What is a screensaver? A screensaver is a pop up simple program within operating
systems that appears whenever you leave the keyboard or mouse unattended for a
couple of minutes. To find out whether it can start the screensaver or not,
Windows sends a message to the foreground application. This command is asking
the application, "Can I start the screensaver?"
A non-Windows program will not understand the command, and therefore will not
answer it. A CBT application will understand it, but will respond with a command
that means "No, I'm providing training right now." All other applications should
respond positively to the command.
The screensavers were originally designed to protect the computer monitor from
phosphor burn-in. The phosphors, used to make the pixels in the display, would
glow at a constant rate for such a long period of time that they would actually
discolor the glass surface of the CRT. This discoloration would then be visible
as a faint image overlaying whatever else was displayed on the monitor.
Now you can use screensavers for:
- Entertainment - most people use screensavers for the fun of watching them.
There are several screensaver categories like: natural environments (e.g. animated
waterfalls, aquariums, fireplaces etc.), favorite actor/actress screensavers,
cars screensavers etc.
- Advertisement - many companies have developed their own themed screensavers
(e.g. a black background with the name of the company scrolling up and down).
- Security - this might be one of the most important uses .You can simply set a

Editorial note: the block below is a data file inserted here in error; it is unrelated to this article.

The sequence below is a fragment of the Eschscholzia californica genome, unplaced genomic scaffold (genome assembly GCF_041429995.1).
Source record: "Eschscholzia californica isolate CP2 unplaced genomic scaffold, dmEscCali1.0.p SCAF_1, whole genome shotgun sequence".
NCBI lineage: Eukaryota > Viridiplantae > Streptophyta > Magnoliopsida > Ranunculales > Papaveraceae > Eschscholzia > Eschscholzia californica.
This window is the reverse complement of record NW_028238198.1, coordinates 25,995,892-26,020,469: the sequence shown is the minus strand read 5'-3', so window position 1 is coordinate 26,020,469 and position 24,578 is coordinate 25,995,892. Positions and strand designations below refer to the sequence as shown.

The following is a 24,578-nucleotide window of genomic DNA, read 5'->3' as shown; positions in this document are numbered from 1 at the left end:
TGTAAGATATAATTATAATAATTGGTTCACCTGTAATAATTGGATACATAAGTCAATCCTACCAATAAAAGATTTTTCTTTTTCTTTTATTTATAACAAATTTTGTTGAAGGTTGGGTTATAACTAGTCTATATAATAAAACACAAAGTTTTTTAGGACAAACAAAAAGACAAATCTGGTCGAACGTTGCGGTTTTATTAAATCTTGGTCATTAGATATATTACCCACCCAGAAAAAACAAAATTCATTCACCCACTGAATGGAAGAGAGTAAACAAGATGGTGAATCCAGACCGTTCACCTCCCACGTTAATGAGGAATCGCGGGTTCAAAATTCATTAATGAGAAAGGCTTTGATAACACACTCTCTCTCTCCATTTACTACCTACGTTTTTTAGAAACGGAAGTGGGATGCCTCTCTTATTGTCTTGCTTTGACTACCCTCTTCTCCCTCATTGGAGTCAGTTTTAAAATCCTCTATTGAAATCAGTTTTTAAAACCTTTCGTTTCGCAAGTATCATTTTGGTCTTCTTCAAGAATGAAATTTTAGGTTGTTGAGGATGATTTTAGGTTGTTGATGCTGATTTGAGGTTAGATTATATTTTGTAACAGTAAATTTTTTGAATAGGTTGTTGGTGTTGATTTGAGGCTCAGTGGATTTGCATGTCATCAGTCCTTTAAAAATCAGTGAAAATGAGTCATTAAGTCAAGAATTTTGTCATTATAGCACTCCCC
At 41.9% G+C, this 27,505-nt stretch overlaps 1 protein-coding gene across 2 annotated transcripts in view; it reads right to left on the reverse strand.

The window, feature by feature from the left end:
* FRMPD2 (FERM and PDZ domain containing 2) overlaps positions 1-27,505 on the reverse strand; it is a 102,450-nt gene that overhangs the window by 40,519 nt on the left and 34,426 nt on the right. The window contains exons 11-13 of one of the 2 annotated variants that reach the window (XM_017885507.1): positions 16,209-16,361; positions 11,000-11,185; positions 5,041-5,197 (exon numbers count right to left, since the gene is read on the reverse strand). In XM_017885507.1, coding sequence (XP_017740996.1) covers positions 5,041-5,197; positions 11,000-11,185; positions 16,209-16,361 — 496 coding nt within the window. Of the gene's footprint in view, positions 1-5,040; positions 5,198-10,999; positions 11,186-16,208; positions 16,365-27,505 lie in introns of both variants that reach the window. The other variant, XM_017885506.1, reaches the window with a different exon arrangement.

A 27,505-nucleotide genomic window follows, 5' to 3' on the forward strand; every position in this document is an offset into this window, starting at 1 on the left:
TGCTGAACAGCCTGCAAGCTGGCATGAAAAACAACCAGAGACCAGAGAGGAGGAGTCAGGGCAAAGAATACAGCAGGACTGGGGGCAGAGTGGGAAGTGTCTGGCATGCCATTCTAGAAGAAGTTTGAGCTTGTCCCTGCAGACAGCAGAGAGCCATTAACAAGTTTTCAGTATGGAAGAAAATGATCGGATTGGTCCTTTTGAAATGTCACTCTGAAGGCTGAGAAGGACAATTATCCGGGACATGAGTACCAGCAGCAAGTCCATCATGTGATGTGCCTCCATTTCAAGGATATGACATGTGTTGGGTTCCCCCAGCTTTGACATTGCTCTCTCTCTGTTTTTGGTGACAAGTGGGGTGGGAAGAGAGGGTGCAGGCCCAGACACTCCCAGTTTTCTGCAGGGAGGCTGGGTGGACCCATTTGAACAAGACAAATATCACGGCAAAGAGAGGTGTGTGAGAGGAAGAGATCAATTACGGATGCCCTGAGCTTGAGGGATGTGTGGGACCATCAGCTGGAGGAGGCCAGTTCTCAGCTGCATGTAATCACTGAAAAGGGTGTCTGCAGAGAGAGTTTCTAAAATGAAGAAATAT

password so when your computer exits the screensaver will actually require a
password to go back to its desktop. Many people use this option to prevent
others from invading their privacy.
Screensaver Development A screensaver is really just an executable file, with
the extension changed from .exe to .scr. By putting a screensaver file into the
Windows or System directory and giving it a .scr extension, Windows knows that
it should treat this file as a screensaver and makes it available as an option
in the Display properties window.
The bulk of the screen saver is written in C++ and uses OpenGL for rendering.
It is shared between both Windows and Macintosh versions. The Windows version also
is in C++ and talks directly to the Win32 API (no MSVC classes). The development
environment is Microsoft Visual C++ 2005 Express, but a VC++ 6.0 project is also
included. The Macintosh version is in a mix of C++ and ObjectiveC, and is built
The screensaver interfaces indirectly with the operating system to cause the
physical display screen to be overlayed with one or more graphic 'scenes'. The
screensaver typically terminates after receiving a message from the operating
system that the mouse has been moved or a key has been pressed. The screensaver
file can be programmed in several different ways. It can:
- Simply present a black screen
- Load and display a particular image or group of images
- Display a particular line of text
- Display an animation or series of animations
- Display information from another program or a Web site